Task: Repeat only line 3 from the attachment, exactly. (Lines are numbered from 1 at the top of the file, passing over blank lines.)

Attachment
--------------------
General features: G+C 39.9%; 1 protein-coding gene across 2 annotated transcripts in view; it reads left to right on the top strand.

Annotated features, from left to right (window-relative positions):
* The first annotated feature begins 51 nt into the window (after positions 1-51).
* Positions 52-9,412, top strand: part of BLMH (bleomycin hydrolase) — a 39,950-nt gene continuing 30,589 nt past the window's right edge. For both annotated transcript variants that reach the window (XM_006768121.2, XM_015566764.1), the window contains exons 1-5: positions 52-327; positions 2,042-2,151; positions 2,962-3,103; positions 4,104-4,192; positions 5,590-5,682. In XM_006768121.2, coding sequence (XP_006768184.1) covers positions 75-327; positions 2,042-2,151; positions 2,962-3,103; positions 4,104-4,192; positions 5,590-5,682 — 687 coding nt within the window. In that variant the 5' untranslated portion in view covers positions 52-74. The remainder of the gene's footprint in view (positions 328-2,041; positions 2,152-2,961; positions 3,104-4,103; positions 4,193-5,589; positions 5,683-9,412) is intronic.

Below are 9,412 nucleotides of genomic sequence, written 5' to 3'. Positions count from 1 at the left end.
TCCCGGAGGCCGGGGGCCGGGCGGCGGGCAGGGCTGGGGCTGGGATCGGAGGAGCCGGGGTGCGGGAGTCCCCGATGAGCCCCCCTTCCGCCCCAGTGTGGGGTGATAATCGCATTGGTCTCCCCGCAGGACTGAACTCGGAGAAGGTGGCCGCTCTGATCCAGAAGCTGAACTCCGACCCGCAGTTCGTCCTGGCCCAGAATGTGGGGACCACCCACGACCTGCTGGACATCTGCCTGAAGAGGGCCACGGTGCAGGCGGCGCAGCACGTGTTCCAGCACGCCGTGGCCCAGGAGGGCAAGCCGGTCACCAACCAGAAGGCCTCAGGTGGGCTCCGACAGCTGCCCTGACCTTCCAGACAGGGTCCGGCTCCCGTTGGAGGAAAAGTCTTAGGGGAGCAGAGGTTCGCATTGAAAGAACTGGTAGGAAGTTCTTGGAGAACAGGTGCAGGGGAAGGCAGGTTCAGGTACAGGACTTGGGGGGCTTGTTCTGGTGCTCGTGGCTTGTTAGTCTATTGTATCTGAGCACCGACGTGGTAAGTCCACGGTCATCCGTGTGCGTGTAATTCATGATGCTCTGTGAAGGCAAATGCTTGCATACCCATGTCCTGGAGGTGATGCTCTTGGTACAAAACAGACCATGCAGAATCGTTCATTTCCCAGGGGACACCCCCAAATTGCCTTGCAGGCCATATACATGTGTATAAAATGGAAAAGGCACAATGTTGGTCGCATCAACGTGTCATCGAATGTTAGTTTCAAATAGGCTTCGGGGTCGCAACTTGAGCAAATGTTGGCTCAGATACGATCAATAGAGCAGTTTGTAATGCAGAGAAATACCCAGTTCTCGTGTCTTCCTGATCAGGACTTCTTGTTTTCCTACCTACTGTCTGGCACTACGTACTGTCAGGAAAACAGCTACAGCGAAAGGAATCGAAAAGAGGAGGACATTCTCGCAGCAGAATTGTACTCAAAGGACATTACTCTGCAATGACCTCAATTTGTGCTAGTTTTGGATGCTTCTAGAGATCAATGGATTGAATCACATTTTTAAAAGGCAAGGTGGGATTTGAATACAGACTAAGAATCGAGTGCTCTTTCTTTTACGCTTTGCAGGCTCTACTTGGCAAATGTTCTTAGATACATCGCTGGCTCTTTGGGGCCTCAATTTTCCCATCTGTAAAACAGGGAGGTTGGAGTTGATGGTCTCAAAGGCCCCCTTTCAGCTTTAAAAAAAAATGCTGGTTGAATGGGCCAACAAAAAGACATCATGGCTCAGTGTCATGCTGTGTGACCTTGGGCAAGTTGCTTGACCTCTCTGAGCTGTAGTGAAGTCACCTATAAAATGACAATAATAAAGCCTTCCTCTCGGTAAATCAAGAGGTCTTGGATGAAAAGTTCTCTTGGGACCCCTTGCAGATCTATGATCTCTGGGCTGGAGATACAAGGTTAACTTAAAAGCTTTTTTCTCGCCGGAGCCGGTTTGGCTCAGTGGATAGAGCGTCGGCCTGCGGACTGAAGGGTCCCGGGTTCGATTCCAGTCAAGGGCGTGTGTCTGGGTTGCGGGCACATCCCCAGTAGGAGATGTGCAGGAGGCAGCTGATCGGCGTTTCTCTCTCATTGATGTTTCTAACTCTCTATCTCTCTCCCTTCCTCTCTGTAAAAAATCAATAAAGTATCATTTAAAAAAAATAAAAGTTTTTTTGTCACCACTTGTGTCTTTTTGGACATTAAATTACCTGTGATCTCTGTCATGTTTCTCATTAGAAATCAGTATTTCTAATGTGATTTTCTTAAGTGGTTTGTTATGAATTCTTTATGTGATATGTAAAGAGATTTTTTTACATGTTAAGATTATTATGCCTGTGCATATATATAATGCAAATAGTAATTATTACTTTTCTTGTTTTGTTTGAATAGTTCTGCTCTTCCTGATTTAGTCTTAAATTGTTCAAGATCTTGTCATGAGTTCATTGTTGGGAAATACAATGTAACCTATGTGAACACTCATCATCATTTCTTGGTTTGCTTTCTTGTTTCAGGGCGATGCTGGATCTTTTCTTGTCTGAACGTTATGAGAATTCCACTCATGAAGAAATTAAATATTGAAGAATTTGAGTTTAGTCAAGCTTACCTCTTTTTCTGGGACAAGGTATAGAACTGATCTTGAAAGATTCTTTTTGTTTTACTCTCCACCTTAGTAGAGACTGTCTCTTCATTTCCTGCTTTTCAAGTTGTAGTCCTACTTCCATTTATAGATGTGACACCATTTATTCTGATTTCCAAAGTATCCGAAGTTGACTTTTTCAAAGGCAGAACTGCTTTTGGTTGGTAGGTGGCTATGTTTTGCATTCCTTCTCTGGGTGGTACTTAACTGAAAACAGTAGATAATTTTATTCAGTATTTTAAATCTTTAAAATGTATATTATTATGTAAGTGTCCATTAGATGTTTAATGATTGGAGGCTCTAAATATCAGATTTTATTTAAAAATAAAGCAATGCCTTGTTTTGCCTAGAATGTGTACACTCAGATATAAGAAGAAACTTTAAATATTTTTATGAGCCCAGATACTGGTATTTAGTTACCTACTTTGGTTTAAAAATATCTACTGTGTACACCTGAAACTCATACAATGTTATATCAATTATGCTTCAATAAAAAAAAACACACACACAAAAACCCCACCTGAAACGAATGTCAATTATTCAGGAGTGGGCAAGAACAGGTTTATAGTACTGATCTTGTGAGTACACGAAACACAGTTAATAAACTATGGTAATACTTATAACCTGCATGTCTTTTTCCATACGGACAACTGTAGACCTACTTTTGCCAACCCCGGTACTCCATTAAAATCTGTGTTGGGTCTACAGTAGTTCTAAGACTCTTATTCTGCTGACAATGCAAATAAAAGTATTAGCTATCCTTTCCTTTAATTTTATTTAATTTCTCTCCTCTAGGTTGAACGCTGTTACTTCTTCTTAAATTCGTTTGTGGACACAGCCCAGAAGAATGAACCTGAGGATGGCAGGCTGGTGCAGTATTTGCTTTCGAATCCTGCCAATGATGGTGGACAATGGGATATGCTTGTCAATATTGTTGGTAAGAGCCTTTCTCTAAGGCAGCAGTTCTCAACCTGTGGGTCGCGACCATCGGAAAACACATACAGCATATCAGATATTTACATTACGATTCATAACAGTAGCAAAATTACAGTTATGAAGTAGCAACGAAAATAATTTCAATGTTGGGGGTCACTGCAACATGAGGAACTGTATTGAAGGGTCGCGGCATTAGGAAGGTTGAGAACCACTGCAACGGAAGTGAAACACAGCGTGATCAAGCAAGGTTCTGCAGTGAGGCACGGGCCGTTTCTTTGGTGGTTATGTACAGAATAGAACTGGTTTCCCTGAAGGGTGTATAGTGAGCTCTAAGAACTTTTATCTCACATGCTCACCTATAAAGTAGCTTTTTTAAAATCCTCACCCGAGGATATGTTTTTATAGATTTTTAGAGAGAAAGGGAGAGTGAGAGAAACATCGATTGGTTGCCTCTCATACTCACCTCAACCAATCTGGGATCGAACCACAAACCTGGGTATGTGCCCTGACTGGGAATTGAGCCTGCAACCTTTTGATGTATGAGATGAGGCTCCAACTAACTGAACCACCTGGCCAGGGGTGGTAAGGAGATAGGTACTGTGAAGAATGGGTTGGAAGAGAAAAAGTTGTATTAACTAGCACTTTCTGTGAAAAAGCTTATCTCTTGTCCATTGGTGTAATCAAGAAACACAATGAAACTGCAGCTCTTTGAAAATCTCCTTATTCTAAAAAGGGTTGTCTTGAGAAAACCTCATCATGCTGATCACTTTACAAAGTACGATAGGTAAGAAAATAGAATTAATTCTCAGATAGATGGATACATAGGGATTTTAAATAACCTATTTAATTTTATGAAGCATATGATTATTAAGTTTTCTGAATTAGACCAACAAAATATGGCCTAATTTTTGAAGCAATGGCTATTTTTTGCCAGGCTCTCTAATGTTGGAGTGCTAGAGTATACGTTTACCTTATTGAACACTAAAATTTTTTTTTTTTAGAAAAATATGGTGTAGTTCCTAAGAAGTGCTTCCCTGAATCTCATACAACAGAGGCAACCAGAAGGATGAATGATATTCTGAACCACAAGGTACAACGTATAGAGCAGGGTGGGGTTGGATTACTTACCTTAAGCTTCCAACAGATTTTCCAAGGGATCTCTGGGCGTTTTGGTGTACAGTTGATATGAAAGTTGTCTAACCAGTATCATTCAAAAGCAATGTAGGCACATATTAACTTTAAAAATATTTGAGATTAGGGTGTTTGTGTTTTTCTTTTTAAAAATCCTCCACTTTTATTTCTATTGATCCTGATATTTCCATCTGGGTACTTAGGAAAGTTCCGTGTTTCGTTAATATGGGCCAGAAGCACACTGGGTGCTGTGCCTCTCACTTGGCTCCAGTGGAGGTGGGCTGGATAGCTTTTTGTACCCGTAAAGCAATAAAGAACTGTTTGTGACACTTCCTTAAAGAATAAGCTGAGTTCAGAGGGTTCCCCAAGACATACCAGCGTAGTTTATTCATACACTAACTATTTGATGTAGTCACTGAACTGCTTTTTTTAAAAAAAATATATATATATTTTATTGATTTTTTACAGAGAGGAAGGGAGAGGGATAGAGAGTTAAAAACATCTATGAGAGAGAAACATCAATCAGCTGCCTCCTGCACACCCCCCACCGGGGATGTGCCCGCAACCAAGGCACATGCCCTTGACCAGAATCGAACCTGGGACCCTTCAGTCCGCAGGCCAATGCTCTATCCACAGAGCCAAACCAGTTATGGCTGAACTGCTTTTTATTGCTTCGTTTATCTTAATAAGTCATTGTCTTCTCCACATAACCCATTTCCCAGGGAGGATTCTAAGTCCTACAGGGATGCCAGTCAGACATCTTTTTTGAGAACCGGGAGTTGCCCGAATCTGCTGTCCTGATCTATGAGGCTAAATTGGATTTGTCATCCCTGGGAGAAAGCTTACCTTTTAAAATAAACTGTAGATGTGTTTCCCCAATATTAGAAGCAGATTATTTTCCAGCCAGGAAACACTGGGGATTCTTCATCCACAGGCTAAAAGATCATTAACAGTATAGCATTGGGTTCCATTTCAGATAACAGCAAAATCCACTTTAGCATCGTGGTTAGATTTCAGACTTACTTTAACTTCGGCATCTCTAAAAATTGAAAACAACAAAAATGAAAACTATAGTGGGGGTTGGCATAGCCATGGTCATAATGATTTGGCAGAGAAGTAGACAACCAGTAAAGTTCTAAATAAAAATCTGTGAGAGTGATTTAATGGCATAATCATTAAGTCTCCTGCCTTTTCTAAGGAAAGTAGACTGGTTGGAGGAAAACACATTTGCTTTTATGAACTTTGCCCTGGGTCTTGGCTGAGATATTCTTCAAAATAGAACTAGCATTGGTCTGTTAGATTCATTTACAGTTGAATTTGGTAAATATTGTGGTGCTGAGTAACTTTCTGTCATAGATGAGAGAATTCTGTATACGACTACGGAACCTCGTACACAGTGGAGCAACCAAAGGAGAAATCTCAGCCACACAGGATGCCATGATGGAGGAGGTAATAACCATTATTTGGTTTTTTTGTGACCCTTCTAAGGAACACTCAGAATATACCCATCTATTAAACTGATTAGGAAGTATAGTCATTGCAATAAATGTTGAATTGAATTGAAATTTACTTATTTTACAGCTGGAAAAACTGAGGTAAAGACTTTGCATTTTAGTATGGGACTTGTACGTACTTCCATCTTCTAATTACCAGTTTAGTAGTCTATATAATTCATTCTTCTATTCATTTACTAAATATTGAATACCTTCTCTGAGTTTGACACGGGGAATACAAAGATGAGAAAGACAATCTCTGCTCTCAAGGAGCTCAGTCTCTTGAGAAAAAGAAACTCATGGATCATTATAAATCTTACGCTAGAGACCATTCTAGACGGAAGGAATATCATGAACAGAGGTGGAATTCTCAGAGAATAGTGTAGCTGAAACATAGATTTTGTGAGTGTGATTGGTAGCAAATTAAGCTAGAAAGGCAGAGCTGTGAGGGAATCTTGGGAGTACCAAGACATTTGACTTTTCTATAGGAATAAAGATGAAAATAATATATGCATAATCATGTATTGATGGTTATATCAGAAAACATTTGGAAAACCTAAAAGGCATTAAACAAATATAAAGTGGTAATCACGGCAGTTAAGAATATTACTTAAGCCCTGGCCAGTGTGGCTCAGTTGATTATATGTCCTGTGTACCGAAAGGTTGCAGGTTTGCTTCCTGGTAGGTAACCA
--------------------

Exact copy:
* The first annotated feature begins 51 nt into the window (after positions 1-51).